Here's a July 22, 1992, Dow Jones report by Peter Waldman on MBC's plans for UPI:
UPI'S SAUDI OWNER PLANS TO EXPAND IN NICHE MARKETS
LONDON -- The Saudi Arabian buyer of United Press International plans to expand the U.S. news service into "boutique" markets, including financial, energy and Arabic news services, said Abdullah Masry, executive board director of Middle East Broadcasting Center Ltd., which acquired UPI last month, The Wall Street Journal reported.
The new UPI, after absorbing some $11 million of technological improvements over the next 18 months, won't aggressively pursue its traditional field of general news, where giant rivals Associated Press and Reuters Holdings PLC dominate the market. Instead, Masry said, UPI, pooling resources with MBC, an Arabic satellite-TV network based in London, will focus on emerging markets in the Mideast, Asia and Latin America, tailoring news services to specializedcustomers such as Arab financiers and oil traders.
Dow Jones & Co., publisher of The Wall Street Journal, operates several financial news services, some of them in partnership with AP.
MBC paid about $3.9 million for UPI in a U.S. Bankruptcy Court auction in New York. MBC, which hit the airwaves in Europe, North Africa and the Mideast in September, is owned primarily by Saudi banker Saleh Kamel and Walid Ibrahim, brother-in-law of Saudi King Fahd.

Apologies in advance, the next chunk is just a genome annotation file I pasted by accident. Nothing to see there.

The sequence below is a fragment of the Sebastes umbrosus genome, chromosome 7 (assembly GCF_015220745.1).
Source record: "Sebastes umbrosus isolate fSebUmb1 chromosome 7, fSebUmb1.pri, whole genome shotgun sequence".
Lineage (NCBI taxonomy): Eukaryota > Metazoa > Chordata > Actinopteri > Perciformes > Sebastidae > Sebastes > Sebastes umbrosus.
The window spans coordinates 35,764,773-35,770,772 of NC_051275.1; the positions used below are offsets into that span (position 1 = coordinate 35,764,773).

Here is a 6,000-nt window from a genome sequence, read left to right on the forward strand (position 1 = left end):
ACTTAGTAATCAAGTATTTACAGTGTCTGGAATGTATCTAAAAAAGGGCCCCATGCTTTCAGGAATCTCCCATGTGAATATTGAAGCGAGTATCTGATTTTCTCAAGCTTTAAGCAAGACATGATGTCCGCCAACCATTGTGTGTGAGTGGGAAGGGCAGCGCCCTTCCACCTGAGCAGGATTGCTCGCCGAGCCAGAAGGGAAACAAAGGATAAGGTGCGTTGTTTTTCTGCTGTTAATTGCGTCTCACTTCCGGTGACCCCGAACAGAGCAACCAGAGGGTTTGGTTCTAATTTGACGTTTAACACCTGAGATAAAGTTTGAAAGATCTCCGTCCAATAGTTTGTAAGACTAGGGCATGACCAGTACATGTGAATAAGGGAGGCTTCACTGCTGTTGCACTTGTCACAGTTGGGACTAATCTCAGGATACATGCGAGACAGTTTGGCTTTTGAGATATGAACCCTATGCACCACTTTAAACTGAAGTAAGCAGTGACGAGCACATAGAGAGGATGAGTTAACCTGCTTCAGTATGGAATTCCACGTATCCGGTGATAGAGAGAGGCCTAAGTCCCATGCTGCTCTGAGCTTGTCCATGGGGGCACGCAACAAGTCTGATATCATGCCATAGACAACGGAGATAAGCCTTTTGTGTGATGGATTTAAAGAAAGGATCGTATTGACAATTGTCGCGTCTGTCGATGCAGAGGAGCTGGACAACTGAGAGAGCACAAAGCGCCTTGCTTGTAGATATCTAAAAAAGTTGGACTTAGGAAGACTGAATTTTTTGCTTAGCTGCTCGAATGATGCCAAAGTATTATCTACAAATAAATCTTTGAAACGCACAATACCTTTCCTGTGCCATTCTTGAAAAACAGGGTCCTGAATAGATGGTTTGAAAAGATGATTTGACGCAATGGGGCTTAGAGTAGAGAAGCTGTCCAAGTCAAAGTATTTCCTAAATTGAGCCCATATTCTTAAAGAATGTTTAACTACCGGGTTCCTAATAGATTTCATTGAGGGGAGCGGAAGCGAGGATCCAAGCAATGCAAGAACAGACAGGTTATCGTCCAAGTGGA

"With our connections in the Arab world, UPI will have a head start in the financial news area," Masry said.
MBC has identified a number of "synergies" between its TV network and UPI, Masry said. The most obvious is spare time on the two satellite transponders that MBC leases 24 hours a day but uses less than half that time. Currently, UPI transmits mostly over land-based lines, Masry said, which are slower and more prone to interference.
MBC also wants to defray news gathering costs and create new products by combining its TV and print operations.
The first step, said Masry, is to establish credibility.
Though Washington-based UPI has an 85-year track record, its new owners know that many news executives are leery of its Saudi ties. To allay fears of a hidden Arab agenda, MBC is mounting a public-relations campaign in the U.S., stressing its commitment to objective journalism. UPI, has only about 100 newspaper clients now, down from about 5,000 at its height.
To boost its image, MBC is trying to woo non-Saudi investors to the closely held company and is searching for a prominent American executive to run UPI.